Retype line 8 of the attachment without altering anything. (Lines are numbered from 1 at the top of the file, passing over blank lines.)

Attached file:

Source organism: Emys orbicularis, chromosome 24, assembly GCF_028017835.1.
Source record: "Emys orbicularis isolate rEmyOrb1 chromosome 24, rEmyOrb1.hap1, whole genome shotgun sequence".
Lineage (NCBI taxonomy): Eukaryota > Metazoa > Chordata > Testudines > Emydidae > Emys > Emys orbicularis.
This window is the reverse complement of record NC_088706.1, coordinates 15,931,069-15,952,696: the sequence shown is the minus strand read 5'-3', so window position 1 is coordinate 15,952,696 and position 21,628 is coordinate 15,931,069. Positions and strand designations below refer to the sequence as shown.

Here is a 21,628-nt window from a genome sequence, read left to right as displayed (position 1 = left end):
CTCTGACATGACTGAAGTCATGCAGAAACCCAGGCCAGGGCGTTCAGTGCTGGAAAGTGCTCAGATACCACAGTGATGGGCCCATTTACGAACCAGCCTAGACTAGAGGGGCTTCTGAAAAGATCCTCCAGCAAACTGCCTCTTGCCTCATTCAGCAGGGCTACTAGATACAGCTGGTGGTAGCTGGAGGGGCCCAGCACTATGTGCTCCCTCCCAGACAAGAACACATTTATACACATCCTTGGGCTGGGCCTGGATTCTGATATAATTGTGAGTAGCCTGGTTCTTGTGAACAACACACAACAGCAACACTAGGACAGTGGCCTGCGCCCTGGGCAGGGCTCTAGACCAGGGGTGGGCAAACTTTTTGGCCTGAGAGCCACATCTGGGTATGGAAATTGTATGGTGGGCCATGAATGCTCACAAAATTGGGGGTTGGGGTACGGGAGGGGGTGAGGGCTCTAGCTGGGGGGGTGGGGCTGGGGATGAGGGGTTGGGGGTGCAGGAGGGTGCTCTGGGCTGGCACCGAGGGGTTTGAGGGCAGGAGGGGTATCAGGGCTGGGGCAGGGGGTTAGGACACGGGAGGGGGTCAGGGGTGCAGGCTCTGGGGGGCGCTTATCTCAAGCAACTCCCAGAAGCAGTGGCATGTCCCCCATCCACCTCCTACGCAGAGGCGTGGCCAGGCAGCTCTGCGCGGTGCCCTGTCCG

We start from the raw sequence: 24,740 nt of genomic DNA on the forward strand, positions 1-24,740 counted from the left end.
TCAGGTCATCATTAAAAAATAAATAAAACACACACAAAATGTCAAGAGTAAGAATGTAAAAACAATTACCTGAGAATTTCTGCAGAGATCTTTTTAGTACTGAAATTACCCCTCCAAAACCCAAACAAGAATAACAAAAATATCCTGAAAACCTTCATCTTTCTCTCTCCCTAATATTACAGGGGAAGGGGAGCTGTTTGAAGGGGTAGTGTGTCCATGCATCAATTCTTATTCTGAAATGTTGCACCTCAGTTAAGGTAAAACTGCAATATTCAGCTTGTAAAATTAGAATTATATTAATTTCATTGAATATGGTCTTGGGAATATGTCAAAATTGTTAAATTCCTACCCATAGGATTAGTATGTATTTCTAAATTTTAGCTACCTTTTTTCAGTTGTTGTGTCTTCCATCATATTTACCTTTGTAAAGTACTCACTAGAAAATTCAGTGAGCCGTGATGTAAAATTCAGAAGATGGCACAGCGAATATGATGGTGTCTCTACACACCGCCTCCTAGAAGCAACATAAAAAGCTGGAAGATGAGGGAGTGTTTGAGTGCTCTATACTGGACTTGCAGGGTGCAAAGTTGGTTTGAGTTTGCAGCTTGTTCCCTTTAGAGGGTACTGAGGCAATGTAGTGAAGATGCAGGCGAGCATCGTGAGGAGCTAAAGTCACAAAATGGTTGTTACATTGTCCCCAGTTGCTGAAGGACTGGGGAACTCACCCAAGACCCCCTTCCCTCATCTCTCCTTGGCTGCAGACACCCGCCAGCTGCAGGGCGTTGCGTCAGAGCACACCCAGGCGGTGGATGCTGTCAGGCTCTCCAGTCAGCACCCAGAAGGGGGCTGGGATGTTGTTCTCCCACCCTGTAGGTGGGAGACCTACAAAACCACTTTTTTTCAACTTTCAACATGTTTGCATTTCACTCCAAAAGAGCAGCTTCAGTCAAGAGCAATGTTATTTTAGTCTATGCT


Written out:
TCAGGTCATCATTAAAAAATAAATAAAACACACACAAAATGTCAAGAGTAAGAATGTAAAAACAATTACCTGAGAATTTCTGCAGAGATCTTTTTAGTACTGAAATTACCCCTCCAAAACCCAAACAAGAATAACAAAAATATCCTGAAAACCTTCATCTTTCTCTCTCCCTAATATTACAGGGGAAGGGGAGCTGTTTGAAGGGGTAGTGTGTCCATGCATCAATTCTTATTCTGAAATGTTGCACCTCAGTTAAGGTAAAACTGCAATATTCAGCTTGTAAAATTAGAATTATATTAATTTCATTGAATATGGTCTTGGGAATATGTCAAAATTGTTAAATTCCTACCCATAGGATTAGTATGTATTTCTAAATTTTAGCTACCTTTTTTCAGTTGTTGTGTCTTCCATCATATTTACCTTTGTAAAGTACTCACTAGAAAATTCAGTGAGCCGTGATGTAAAATTCAGAAGATGGCACAGCGAATATGATGGTGTCTCTACACACCGCCTCCTAGAAGCAACATAAAAAGCTGGAAGATGAGGGAGTGTTTGAGTGCTCTATACTGGACTTGCAGGGTGCAAAGTTGGTTTGAGTTTGCAGCTTGTTCCCTTTAGAGGGTACTGAGGCAATGTAGTGAAGATGCAGGCGAGCATCGTGAGGAGCTAAAGTCACAAAATGGTTGTTACATTGTCCCCAGTTGCTGAAGGACTGGGGAACTCACCCAAGACCCCCTTCCCTCATCTCTCCTTGGCTGCAGACACCCGCCAGCTGCAGGGCGTTGCGTCAGAGCACACCCAGGCGGTGGATGCTGTCAGGCTCTCCAGTCAGCACCCAGAAGGGGGCTGGGATGTTGTTCTCCCACCCTGTAGGTGGGAGACCTACAAAACCACTTTTTTTCAACTTTCAACATGTTTGCATTTCACTCCAAAAGAGCAGCTTCAGTCAAGAGCAATGTTATTTTAGTCTATGCT